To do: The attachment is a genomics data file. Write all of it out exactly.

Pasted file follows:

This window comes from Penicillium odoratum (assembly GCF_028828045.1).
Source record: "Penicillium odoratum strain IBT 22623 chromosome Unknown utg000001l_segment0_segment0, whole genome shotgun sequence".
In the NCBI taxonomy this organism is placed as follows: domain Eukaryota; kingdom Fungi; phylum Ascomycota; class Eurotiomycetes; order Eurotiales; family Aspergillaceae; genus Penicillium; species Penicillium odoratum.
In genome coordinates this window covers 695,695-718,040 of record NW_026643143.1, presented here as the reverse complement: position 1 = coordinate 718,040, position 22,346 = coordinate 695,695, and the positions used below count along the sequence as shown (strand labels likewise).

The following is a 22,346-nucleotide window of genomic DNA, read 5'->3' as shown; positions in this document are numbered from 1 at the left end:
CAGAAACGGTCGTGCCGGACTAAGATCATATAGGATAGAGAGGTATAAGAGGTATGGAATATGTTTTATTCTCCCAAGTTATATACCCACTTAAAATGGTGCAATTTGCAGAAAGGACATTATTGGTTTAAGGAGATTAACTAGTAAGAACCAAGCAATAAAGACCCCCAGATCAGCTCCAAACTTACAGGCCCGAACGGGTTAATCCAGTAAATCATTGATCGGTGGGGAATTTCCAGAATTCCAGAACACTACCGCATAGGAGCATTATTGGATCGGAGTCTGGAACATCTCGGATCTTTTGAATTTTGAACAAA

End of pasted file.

This window comes from Penicillium odoratum (assembly GCF_028828045.1).
Source record: "Penicillium odoratum strain IBT 22623 chromosome Unknown utg000001l_segment0_segment0, whole genome shotgun sequence".
In the NCBI taxonomy this organism is placed as follows: domain Eukaryota; kingdom Fungi; phylum Ascomycota; class Eurotiomycetes; order Eurotiales; family Aspergillaceae; genus Penicillium; species Penicillium odoratum.
In genome coordinates this window covers 695,695-718,040 of record NW_026643143.1, presented here as the reverse complement: position 1 = coordinate 718,040, position 22,346 = coordinate 695,695, and the positions used below count along the sequence as shown (strand labels likewise).

The following is a 22,346-nucleotide window of genomic DNA, read 5'->3' as shown; positions in this document are numbered from 1 at the left end:
CAGAAACGGTCGTGCCGGACTAAGATCATATAGGATAGAGAGGTATAAGAGGTATGGAATATGTTTTATTCTCCCAAGTTATATACCCACTTAAAATGGTGCAATTTGCAGAAAGGACATTATTGGTTTAAGGAGATTAACTAGTAAGAACCAAGCAATAAAGACCCCCAGATCAGCTCCAAACTTACAGGCCCGAACGGGTTAATCCAGTAAATCATTGATCGGTGGGGAATTTCCAGAATTCCAGAACACTACCGCATAGGAGCATTATTGGATCGGAGTCTGGAACATCTCGGATCTTTTGAATTTTGAACAAA